Highlight on Arkansas: State forced to pay $224K to transfer public employee health savings accounts

The Arkansas State and Public School Life and Health Insurance Board agreed to pay fees to ensure that state employees’ health savings accounts (HSAs) are available for the new year, but is not happy about it. On December 21, 2016, the Board voted to pay the $224,000 to the Bank of New York Mellon (the bank) “under protest” to facilitate the transfer of 14,000 health savings accounts, but may pursue litigation to recover the fees that the state says were not clear when the contracts were signed. These accounts are also available to public school employees.

Contract debacle

Without involvement from the board, state officials decided to terminate its contract with the former HSA manager, WageWorks (located in California) and issue an emergency contract to DataPath, based in Little Rock. Officials made this decision due to another fee dispute between WageWorks and the bank. WageWorks had originally stated it would charge an administrative fee of $1.90 per account each month. Then in late February, the bank, acting as account custodian, notified state and school employees that accounts with less than $5,000 would be subject to an additional $2 monthly fee and that employees would be charged $16 if they transferred to another bank.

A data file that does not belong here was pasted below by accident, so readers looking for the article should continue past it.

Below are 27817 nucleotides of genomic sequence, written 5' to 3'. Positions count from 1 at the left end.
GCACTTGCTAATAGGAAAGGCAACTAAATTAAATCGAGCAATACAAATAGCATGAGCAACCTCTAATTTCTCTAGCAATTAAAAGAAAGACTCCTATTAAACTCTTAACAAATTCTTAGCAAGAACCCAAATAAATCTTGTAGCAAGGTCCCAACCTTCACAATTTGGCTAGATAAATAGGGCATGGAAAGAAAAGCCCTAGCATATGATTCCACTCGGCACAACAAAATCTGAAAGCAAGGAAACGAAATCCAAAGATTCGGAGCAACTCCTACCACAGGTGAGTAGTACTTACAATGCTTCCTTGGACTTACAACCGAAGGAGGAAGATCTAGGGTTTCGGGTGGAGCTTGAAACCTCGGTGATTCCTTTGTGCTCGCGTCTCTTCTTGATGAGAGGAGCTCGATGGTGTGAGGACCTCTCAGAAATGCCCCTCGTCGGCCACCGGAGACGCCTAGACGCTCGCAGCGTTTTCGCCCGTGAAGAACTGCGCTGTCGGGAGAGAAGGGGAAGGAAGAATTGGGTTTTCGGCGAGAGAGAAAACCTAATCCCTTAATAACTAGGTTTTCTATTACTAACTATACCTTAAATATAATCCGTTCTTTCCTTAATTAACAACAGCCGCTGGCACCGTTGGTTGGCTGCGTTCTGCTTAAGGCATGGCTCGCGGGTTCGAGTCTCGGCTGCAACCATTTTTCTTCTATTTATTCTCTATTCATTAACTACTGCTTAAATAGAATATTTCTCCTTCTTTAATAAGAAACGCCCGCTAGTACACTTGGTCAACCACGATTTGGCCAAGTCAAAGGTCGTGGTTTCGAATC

An attorney with the finance department noted that the contract with WageWorks require the company to absorb fees not listed in the original bid, and that it is fully liable for all subcontractor services. Although WageWorks agreed to cover the added $2 fees for 2016, an agreement was not reached for 2017. DataPath, which had previously administered the accounts before the state switched to WageWorks, agreed to charge administrative fees of $2.25 per account, with no other fees imposed.

Transfer fees

The 2017 DataPath contract, which includes administration of flexible spending accounts, did not put an end to surprise fees. The bank is making good on its notification of the $16 transfer fee, which totals $224,000. The board was reluctant to approve the fees, but did so (in spite of a board member’s assertion that state law does not require such an approval). A finance department manager expressed concern that paying the fees would undermine the state’s position that the fees were improperly imposed. Although the state attorney general’s office is unsure if litigation would be successful, it believes that there is a potential lawsuit.

Future preparation

Employees will not see any charges to their accounts upon transfer, as the fees will be paid by the Employee Benefits Division. The board also voted to try to obtain a written commitment from DataPath not to charge fees to close or transfer accounts if another company wins the management contract in the future. The 2018 bidding process will begin in August.